Notice the straw men. No one was looking to Dr. Carson as the arbiter of whether vaccines cause autism and what should constitute the ideal vaccine schedule. However, because he is a pediatric specialist, his opinion does carry more weight to the general public than, say, that of Jeb Bush or Donald Trump. Given his past stance supporting school vaccine mandates, it was disappointing to see Carson change course and start to pander to the "health freedom" antivaccine wing of the Republican Party. It's even more disappointing to see that he is still pandering to them and still repeating antivaccine "concerns" wrapped in anti-establishment, anti-pointy-headed expert rhetoric.

He does it to the point of some seriously burning stupid:

There are some diseases where I think there is room for discussion. Chickenpox. Now, chickenpox is generally not a fatal disease by any stretch of the imagination. In fact, when I was a kid, they used to have chickenpox parties. Somebody would get it, and they’d bring everybody over so they would get it, too. And then everybody would be immune to it.

Oh,. My. God. Carson is actually parroting antivaccine talking points and blithely dismissing chickenpox parties as though they were OK. You'd think that a neurosurgeon would know the potential complications of varicella. Yes, such complications are uncommon, but they include pneumonia, coagulopathy, encephalitis, secondary streptococcal infections, and more. A doctor should know better. This doctor does not.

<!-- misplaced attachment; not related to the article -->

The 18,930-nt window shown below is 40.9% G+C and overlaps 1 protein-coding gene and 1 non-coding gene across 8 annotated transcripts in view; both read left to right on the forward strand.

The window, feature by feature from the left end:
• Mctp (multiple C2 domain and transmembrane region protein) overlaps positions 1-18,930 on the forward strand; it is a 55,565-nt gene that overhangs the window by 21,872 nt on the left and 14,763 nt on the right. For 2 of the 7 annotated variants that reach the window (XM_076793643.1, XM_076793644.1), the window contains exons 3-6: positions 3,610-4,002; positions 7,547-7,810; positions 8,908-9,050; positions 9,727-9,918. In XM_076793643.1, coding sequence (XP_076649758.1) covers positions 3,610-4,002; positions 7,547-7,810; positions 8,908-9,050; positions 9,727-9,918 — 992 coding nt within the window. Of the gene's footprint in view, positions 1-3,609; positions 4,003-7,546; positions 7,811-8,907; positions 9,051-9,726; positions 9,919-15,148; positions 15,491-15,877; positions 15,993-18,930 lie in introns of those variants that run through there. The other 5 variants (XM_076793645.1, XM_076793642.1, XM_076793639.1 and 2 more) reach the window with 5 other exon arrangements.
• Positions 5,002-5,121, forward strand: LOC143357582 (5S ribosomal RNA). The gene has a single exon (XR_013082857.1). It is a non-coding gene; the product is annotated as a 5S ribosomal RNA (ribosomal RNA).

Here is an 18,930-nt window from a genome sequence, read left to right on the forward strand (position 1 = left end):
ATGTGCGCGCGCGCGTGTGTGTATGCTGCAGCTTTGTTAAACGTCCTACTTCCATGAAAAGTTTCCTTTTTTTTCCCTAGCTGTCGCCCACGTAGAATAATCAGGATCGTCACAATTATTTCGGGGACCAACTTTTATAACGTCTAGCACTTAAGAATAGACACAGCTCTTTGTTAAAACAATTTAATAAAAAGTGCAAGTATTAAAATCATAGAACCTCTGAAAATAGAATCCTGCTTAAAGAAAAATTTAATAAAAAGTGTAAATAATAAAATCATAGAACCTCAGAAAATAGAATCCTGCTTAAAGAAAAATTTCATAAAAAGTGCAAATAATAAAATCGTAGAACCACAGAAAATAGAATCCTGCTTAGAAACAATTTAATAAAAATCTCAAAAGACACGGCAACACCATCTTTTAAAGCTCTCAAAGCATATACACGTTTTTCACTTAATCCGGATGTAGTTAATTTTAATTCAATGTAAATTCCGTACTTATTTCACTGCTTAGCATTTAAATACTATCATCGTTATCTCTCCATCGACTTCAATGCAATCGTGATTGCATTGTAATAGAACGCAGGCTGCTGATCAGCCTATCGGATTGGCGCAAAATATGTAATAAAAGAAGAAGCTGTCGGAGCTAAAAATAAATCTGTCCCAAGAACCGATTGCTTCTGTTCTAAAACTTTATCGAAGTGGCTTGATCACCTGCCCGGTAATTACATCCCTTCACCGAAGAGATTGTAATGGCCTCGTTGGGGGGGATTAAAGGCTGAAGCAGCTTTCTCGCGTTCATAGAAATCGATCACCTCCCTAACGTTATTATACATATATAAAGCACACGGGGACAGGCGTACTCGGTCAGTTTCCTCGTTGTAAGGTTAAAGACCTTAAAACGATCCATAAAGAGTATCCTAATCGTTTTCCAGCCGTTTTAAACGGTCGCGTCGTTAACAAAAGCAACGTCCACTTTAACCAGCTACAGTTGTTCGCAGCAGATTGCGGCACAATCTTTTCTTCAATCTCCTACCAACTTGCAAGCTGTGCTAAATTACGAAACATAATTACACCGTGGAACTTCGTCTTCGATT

He also completely misunderstands the antivaccine movement:

The question for the antivaxers is, do the vaccinations create more problems than they solve? You are never going to convince them unless you are willing to sit down with the data and unless you are actually willing to listen to them and listen to their concerns. That’s been the problem.

I generally am very pro-vaccines and pro-vaccinations. I think they’ve saved a lot of lives and cut down on a lot of morbidity in our society.

I think the problem we are having now is we have an increasing number of antivaxers. I think they are being reactionary. And I think they are being reactionary because of the way things are being imposed upon them.

It is a microcosm of the bigger problems that we are having in our country right now where people try to impose things on everybody rather than sitting down and having an intelligent conversation and looking at the data, looking at the evidence.

This level of naïveté is painful to behold. What on earth does Carson think that vaccine advocates have been doing for all these years but showing the data and trying to convince antivaccine loons that vaccines are not only not dangerous but are safe and effective. Indeed, the very reason for vaccine mandates is because antivaccine activists can't be convinced with evidence, reason, and rational arguments. You can't have an intelligent conversation with them. It's certainly possible to have an intelligent conversation with the vaccine-averse parents (who are very different from the real antivaccinationists), but with hard core antivaccinationists? Not so much.